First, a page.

Working to support frontier entrepreneurs in North Korea is never easy. The country's bureaucracy is challenging to work with, its guardians paranoid and global understanding of North Koreans and their country prone to gross stereotyping. Fundraising for our work is never easy in the best of times, and is now much more complicated as inter-Korean and US-North Korea tensions reach new peaks. What is more depressing is the lack of political will, fresh thinking and easy solutions to reaching a negotiated outcome - one that all sides can accept. One can imagine the current situation going on for years if not decades, as it already has.
Despite all this, the work we do in-country is important for showing that there are possible areas the international community can work with North Koreans in ways that everyone is better off. Its not us versus them, but rather where North Koreans themselves want to get to (more entrepreneurship) and us also believing that the outcome is positive for the people and the international community.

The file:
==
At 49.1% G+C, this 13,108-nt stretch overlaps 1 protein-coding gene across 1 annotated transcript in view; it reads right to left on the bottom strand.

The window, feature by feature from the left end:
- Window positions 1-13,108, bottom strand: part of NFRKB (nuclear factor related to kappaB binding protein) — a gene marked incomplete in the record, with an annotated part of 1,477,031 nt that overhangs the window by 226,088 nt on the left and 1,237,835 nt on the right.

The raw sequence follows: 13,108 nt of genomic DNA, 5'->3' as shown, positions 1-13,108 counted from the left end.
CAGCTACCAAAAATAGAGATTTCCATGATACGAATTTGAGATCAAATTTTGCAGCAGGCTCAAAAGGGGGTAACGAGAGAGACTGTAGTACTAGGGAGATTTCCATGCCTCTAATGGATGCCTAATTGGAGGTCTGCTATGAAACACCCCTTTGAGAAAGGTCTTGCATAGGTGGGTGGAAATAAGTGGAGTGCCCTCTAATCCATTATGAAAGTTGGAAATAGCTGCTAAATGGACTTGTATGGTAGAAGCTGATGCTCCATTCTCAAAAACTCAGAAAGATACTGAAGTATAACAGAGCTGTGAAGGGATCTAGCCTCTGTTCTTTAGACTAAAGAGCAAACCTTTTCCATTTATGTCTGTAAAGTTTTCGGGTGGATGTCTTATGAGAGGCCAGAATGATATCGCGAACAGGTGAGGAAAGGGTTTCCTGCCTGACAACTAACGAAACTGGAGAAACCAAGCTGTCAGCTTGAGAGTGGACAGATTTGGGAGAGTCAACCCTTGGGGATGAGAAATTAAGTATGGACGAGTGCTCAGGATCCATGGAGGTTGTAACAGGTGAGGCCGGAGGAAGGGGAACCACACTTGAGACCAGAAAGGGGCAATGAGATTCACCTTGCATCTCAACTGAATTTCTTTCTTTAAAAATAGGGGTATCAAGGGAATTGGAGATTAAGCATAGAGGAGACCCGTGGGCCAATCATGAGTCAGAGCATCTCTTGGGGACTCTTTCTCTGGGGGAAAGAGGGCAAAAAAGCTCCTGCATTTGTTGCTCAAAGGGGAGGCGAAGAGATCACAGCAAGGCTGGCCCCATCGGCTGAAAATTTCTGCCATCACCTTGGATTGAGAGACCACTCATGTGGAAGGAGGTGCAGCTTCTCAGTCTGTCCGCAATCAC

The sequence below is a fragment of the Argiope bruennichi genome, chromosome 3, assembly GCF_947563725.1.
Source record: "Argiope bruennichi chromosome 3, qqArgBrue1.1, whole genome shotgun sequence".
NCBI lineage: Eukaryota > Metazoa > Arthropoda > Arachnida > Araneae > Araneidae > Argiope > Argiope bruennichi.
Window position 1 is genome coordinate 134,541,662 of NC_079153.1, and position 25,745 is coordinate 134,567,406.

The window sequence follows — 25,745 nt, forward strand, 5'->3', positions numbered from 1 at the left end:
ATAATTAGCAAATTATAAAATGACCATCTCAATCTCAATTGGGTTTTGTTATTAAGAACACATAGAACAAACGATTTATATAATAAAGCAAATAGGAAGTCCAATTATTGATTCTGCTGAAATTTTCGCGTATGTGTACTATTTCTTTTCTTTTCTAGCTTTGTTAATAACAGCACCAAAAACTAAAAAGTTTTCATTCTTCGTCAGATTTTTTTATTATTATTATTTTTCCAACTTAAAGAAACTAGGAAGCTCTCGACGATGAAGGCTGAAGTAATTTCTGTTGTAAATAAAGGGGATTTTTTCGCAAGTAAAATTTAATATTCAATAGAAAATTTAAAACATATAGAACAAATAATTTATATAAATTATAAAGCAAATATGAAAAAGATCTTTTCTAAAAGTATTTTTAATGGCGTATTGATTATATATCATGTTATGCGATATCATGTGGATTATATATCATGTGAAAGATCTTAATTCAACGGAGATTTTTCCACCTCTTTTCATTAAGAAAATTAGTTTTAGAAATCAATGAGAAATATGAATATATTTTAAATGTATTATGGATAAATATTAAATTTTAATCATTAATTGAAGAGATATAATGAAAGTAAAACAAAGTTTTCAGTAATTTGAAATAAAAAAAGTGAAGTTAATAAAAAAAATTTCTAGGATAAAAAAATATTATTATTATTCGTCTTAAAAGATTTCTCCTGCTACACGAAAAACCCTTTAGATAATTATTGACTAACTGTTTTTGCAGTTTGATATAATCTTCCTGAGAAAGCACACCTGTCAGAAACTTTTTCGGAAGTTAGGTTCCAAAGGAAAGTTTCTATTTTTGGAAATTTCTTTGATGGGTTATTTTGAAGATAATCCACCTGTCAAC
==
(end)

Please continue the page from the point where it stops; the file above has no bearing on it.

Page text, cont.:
Our work also sheds lights on interesting economic and social trends taking place away from the media gaze. North Koreans are experimenting with cool new ideas, and longer-term changes are lost in the easy stereotypes of the media.
We have over the years built up a network of close to 1600 North Korean entrepreneurs, researchers and policymakers. We have supported an intimate two-way exchange of knowledge and ideas. This work has to go on as the day might come when North Korea is integrated into international society and the institutional knowledge and relationships we have built will be exponentially important. As we look towards a very uncertain funding situation in the next two years given the current tensions, this Harvard Business School case profiling our work will be useful in helping us rethink our model and approach.